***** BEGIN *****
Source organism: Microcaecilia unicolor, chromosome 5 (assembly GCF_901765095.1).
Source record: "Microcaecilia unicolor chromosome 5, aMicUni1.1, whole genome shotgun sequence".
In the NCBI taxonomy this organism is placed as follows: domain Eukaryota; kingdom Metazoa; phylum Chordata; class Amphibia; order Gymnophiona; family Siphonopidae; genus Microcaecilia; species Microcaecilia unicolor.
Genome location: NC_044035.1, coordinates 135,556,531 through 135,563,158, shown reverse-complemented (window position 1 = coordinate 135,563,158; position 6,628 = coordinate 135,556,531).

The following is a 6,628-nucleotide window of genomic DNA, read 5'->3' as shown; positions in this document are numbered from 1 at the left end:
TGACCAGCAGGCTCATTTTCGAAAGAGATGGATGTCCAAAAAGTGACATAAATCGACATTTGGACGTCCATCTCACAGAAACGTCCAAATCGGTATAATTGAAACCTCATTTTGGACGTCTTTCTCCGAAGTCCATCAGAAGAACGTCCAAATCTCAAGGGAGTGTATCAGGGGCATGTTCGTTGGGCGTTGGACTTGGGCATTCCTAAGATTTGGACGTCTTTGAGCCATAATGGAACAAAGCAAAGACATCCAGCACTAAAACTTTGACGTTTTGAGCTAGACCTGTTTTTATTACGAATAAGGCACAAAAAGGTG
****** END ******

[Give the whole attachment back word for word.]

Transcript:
Source organism: Microcaecilia unicolor, chromosome 5 (assembly GCF_901765095.1).
Source record: "Microcaecilia unicolor chromosome 5, aMicUni1.1, whole genome shotgun sequence".
In the NCBI taxonomy this organism is placed as follows: domain Eukaryota; kingdom Metazoa; phylum Chordata; class Amphibia; order Gymnophiona; family Siphonopidae; genus Microcaecilia; species Microcaecilia unicolor.
Genome location: NC_044035.1, coordinates 135,556,531 through 135,563,158, shown reverse-complemented (window position 1 = coordinate 135,563,158; position 6,628 = coordinate 135,556,531).

The following is a 6,628-nucleotide window of genomic DNA, read 5'->3' as shown; positions in this document are numbered from 1 at the left end:
TGACCAGCAGGCTCATTTTCGAAAGAGATGGATGTCCAAAAAGTGACATAAATCGACATTTGGACGTCCATCTCACAGAAACGTCCAAATCGGTATAATTGAAACCTCATTTTGGACGTCTTTCTCCGAAGTCCATCAGAAGAACGTCCAAATCTCAAGGGAGTGTATCAGGGGCATGTTCGTTGGGCGTTGGACTTGGGCATTCCTAAGATTTGGACGTCTTTGAGCCATAATGGAACAAAGCAAAGACATCCAGCACTAAAACTTTGACGTTTTGAGCTAGACCTGTTTTTATTACGAATAAGGCACAAAAAGGTG